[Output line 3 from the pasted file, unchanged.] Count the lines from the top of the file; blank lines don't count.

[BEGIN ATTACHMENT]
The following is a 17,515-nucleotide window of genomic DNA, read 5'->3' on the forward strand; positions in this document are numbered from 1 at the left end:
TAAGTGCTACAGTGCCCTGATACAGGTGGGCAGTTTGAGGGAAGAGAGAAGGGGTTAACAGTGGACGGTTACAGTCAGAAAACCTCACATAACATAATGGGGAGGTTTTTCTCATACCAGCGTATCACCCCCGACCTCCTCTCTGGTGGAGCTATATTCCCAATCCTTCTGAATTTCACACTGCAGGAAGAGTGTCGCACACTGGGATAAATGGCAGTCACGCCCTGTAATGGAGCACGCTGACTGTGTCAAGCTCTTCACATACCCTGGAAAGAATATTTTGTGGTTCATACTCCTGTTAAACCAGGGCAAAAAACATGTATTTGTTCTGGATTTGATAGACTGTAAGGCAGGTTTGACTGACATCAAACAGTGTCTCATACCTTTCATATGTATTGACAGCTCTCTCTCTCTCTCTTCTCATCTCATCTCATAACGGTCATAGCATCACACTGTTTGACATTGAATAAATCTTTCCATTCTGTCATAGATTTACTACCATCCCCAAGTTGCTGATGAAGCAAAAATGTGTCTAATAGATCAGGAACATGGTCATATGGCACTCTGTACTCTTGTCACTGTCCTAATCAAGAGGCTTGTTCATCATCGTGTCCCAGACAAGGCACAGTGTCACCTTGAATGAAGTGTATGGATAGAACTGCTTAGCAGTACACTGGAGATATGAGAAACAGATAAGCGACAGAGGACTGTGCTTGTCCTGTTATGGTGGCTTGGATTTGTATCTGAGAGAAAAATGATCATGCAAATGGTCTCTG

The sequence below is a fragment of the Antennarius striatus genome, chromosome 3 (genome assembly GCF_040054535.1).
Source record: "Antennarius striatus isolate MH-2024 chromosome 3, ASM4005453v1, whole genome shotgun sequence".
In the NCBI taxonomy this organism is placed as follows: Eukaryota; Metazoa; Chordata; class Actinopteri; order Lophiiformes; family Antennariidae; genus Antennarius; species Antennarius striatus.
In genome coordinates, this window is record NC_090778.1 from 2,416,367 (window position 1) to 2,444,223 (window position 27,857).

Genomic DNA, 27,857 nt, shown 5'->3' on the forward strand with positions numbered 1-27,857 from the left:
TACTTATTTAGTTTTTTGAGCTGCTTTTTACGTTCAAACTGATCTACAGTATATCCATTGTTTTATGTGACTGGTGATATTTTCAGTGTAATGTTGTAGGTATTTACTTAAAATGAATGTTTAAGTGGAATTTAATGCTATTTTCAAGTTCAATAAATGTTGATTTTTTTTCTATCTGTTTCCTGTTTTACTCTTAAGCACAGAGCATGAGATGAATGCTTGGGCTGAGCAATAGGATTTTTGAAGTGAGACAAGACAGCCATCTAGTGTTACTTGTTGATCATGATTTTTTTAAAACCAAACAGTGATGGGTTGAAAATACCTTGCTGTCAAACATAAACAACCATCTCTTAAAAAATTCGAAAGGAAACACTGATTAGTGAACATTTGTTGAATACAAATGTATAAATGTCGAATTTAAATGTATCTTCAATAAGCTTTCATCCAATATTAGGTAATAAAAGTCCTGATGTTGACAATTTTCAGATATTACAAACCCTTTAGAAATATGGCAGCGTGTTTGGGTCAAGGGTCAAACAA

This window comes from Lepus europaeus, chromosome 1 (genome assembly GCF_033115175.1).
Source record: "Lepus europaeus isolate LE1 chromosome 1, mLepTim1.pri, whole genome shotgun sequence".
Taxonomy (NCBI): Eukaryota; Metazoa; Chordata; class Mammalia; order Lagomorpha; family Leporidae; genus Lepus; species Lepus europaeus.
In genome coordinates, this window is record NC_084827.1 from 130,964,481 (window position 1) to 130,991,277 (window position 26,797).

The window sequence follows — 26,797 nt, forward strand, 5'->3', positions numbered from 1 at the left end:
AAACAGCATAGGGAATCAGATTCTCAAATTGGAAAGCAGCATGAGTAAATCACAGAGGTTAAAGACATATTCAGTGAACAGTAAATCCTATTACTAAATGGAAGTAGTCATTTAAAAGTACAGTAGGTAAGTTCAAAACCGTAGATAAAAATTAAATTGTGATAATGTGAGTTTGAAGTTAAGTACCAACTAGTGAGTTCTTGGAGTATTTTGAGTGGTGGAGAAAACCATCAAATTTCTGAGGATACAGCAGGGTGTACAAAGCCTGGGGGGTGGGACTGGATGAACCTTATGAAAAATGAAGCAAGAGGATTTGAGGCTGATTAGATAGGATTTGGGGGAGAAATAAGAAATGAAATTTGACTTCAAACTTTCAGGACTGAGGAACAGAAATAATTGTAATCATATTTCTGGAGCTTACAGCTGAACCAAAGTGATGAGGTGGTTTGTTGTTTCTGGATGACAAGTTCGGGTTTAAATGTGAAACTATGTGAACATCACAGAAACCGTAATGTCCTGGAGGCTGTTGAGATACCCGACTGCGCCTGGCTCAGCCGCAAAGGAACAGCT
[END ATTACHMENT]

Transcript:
The sequence below is a fragment of the Antennarius striatus genome, chromosome 3 (genome assembly GCF_040054535.1).